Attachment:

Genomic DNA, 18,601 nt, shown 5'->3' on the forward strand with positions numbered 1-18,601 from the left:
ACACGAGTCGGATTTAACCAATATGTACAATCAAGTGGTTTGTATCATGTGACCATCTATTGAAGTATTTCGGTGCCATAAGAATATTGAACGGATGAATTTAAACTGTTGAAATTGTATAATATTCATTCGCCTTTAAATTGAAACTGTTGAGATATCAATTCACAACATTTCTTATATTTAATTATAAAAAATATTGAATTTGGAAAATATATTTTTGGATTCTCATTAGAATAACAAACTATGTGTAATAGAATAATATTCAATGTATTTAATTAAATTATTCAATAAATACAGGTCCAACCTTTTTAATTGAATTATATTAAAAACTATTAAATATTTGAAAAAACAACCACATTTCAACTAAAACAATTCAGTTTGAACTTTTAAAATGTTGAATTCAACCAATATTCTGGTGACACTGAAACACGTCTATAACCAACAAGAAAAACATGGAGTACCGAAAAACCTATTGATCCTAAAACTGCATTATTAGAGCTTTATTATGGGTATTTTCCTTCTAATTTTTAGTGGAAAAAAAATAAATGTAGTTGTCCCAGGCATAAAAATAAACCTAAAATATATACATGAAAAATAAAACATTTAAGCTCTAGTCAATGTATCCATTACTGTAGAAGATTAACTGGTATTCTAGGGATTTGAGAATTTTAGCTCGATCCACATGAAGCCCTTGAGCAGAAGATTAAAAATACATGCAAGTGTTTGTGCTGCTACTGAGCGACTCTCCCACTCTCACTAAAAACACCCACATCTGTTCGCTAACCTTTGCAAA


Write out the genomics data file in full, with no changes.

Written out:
Genomic DNA, 18,601 nt, shown 5'->3' on the forward strand with positions numbered 1-18,601 from the left:
ACACGAGTCGGATTTAACCAATATGTACAATCAAGTGGTTTGTATCATGTGACCATCTATTGAAGTATTTCGGTGCCATAAGAATATTGAACGGATGAATTTAAACTGTTGAAATTGTATAATATTCATTCGCCTTTAAATTGAAACTGTTGAGATATCAATTCACAACATTTCTTATATTTAATTATAAAAAATATTGAATTTGGAAAATATATTTTTGGATTCTCATTAGAATAACAAACTATGTGTAATAGAATAATATTCAATGTATTTAATTAAATTATTCAATAAATACAGGTCCAACCTTTTTAATTGAATTATATTAAAAACTATTAAATATTTGAAAAAACAACCACATTTCAACTAAAACAATTCAGTTTGAACTTTTAAAATGTTGAATTCAACCAATATTCTGGTGACACTGAAACACGTCTATAACCAACAAGAAAAACATGGAGTACCGAAAAACCTATTGATCCTAAAACTGCATTATTAGAGCTTTATTATGGGTATTTTCCTTCTAATTTTTAGTGGAAAAAAAATAAATGTAGTTGTCCCAGGCATAAAAATAAACCTAAAATATATACATGAAAAATAAAACATTTAAGCTCTAGTCAATGTATCCATTACTGTAGAAGATTAACTGGTATTCTAGGGATTTGAGAATTTTAGCTCGATCCACATGAAGCCCTTGAGCAGAAGATTAAAAATACATGCAAGTGTTTGTGCTGCTACTGAGCGACTCTCCCACTCTCACTAAAAACACCCACATCTGTTCGCTAACCTTTGCAAA